I started my first job back in July and it was in hospitality but recently I have left that job to go into something completely different. Although I was only working in hospitality for four months, as a first job, it taught me a lot and I really wanted to share that in one post. The sort of hospitality work I ended up doing at my job was a lot of serving people food and drinks, setting up and clearing away mainly all for events such as weddings and birthday meals. I also just want to point out that all of this has come from my own experience in hospitality so please don’t let this put you off the role, as it is a different experience for everyone.
DON’T ASK, DON’T GET
When it comes to hospitality, especially if it is in a place with a lot of staff, you have got to compete for your hours. If you don’t chase up when your next shift is, or if you don’t ask for the hours, they are just going to find someone else who will. It is a very transferable industry, with staff constantly changing and it’s because of that, that you need to chase up your next shift. Some places are more organised than others. The hotel and restaurant I worked at, tended to give us a list of events for the next month and then you would message back with the events you want to work and more it up and ask what shift is avaliable.
This also applies in lots of different situations. If you need to leave early in a shift, you have to ask in advanced, don’t just show up and then say you’ve got to leave at this certain time because you’re not making a good impression and they probably won’t ask you to come in again if you are letting them down.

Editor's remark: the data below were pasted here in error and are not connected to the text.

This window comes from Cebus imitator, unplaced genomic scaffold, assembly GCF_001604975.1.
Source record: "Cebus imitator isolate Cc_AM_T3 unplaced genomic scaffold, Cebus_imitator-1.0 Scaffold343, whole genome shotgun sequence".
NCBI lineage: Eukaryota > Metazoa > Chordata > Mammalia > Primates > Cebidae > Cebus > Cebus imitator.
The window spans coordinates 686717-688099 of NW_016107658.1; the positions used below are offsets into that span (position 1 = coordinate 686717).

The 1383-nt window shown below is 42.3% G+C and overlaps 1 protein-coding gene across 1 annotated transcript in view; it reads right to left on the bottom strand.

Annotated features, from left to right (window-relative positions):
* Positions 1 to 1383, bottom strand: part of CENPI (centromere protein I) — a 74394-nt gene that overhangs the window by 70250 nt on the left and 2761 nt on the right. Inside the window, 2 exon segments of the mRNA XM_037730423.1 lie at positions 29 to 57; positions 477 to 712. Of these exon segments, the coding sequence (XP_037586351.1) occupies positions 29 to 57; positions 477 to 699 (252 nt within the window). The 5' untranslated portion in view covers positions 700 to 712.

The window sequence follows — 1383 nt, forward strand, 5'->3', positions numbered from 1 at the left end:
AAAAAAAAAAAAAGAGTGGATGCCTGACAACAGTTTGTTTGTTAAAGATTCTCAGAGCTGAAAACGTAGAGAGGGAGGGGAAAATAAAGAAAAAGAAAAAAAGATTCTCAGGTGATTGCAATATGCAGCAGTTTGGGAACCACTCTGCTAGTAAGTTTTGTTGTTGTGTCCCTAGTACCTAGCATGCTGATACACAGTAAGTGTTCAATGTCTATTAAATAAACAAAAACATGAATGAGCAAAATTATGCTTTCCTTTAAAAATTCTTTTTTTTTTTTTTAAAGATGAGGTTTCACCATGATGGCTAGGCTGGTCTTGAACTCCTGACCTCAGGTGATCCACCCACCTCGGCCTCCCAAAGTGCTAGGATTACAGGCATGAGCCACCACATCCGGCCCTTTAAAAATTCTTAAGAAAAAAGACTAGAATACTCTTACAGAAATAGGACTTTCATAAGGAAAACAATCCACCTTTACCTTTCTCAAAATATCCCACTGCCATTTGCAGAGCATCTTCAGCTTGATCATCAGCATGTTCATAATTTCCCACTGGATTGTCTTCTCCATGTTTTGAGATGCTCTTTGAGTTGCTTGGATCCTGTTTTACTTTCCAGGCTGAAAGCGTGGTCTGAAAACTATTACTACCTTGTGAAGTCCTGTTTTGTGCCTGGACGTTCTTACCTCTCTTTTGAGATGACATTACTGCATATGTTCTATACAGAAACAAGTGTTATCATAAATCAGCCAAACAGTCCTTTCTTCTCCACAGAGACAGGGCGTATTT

Also when it comes to getting paid and wages. I don’t know about any other jobs in hospitality but both places where I worked were so bad at paying you on time. Whether it was because they got your hours wrong or because you didn’t tell them your hours, you won’t get paid properly and so it is always up to you to chase it up. You also have to ask about tips, chase up how much it is and when you will get them. It is such a hectic industry and it can be easy for the managers to get confused and make a few slip-ups but you have to constantly chase it otherwise you just won’t get paid what you deserve or you won’t get shifts.
It is definitely a very independent role. You have to learn to become very well organised but also very blunt sometimes if you haven’t been paid properly, you have just got to tell them. Working in hospitality definitely taught me to just do everything off my own accord and not to wait for anyone else. If I need something sorted out or I needed another shift, I’d just ask for it and you just would if you wanted to keep the job consistent.
TRACK YOUR HOURS
I feel like this sort of links with my last point, but always keep track of your hours. The date and the exact hours you worked because at the end of the day unless you have a clocking in and out system, you will need to track them yourself. Even if you have a tracking system for your hours, I’d write them down anyway just so that if it ever came to payday and I wasn’t paid for the right amount of hours, I could forward my boss so that they could sort it out for me. It is just something that I’d recommend doing because you might try and remember the hours you did a month ago and because you didn’t write them down there and then, you won’t remember and you would just not get paid for that shift.
YOU’VE GOT TO LEARN IT ON YOUR OWN